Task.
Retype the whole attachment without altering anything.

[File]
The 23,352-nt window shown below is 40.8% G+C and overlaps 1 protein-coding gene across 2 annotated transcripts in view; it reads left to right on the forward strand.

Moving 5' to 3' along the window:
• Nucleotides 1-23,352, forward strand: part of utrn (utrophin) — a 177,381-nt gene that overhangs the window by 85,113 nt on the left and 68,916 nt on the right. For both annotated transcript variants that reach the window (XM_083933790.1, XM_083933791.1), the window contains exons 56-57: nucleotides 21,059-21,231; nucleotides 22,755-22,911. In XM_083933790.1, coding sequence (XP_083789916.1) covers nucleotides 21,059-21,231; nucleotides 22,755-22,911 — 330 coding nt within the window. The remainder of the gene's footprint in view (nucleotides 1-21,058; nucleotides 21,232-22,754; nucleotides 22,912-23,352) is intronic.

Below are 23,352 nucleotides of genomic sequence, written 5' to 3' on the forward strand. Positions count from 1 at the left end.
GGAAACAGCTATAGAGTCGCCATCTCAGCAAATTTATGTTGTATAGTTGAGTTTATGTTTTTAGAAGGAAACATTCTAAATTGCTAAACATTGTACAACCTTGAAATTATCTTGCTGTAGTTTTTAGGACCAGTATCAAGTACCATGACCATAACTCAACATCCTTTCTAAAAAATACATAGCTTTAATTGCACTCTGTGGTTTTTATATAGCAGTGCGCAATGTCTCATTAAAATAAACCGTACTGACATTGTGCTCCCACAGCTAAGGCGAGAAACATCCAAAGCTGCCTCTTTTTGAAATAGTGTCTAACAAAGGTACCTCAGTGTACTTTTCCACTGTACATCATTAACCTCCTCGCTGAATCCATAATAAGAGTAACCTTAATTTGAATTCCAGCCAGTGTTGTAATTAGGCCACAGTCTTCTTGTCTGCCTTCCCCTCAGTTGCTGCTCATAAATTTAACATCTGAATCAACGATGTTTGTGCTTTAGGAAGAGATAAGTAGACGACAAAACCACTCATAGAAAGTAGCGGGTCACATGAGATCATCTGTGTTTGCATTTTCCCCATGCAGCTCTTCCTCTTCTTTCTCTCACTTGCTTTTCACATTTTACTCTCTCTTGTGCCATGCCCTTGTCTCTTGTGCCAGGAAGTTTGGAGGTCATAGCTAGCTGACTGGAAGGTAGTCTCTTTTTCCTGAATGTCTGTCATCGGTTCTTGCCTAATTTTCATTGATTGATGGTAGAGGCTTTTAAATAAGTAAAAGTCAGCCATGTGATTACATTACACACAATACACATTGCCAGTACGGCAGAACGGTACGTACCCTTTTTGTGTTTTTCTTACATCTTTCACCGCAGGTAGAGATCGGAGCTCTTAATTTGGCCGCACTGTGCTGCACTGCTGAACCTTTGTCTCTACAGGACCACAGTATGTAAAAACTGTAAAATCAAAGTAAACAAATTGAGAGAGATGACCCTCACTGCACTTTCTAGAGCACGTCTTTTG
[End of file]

The 23,352-nt window shown below is 40.8% G+C and overlaps 1 protein-coding gene across 2 annotated transcripts in view; it reads left to right on the forward strand.

Moving 5' to 3' along the window:
• Nucleotides 1-23,352, forward strand: part of utrn (utrophin) — a 177,381-nt gene that overhangs the window by 85,113 nt on the left and 68,916 nt on the right. For both annotated transcript variants that reach the window (XM_083933790.1, XM_083933791.1), the window contains exons 56-57: nucleotides 21,059-21,231; nucleotides 22,755-22,911. In XM_083933790.1, coding sequence (XP_083789916.1) covers nucleotides 21,059-21,231; nucleotides 22,755-22,911 — 330 coding nt within the window. The remainder of the gene's footprint in view (nucleotides 1-21,058; nucleotides 21,232-22,754; nucleotides 22,912-23,352) is intronic.

Below are 23,352 nucleotides of genomic sequence, written 5' to 3' on the forward strand. Positions count from 1 at the left end.
GGAAACAGCTATAGAGTCGCCATCTCAGCAAATTTATGTTGTATAGTTGAGTTTATGTTTTTAGAAGGAAACATTCTAAATTGCTAAACATTGTACAACCTTGAAATTATCTTGCTGTAGTTTTTAGGACCAGTATCAAGTACCATGACCATAACTCAACATCCTTTCTAAAAAATACATAGCTTTAATTGCACTCTGTGGTTTTTATATAGCAGTGCGCAATGTCTCATTAAAATAAACCGTACTGACATTGTGCTCCCACAGCTAAGGCGAGAAACATCCAAAGCTGCCTCTTTTTGAAATAGTGTCTAACAAAGGTACCTCAGTGTACTTTTCCACTGTACATCATTAACCTCCTCGCTGAATCCATAATAAGAGTAACCTTAATTTGAATTCCAGCCAGTGTTGTAATTAGGCCACAGTCTTCTTGTCTGCCTTCCCCTCAGTTGCTGCTCATAAATTTAACATCTGAATCAACGATGTTTGTGCTTTAGGAAGAGATAAGTAGACGACAAAACCACTCATAGAAAGTAGCGGGTCACATGAGATCATCTGTGTTTGCATTTTCCCCATGCAGCTCTTCCTCTTCTTTCTCTCACTTGCTTTTCACATTTTACTCTCTCTTGTGCCATGCCCTTGTCTCTTGTGCCAGGAAGTTTGGAGGTCATAGCTAGCTGACTGGAAGGTAGTCTCTTTTTCCTGAATGTCTGTCATCGGTTCTTGCCTAATTTTCATTGATTGATGGTAGAGGCTTTTAAATAAGTAAAAGTCAGCCATGTGATTACATTACACACAATACACATTGCCAGTACGGCAGAACGGTACGTACCCTTTTTGTGTTTTTCTTACATCTTTCACCGCAGGTAGAGATCGGAGCTCTTAATTTGGCCGCACTGTGCTGCACTGCTGAACCTTTGTCTCTACAGGACCACAGTATGTAAAAACTGTAAAATCAAAGTAAACAAATTGAGAGAGATGACCCTCACTGCACTTTCTAGAGCACGTCTTTTG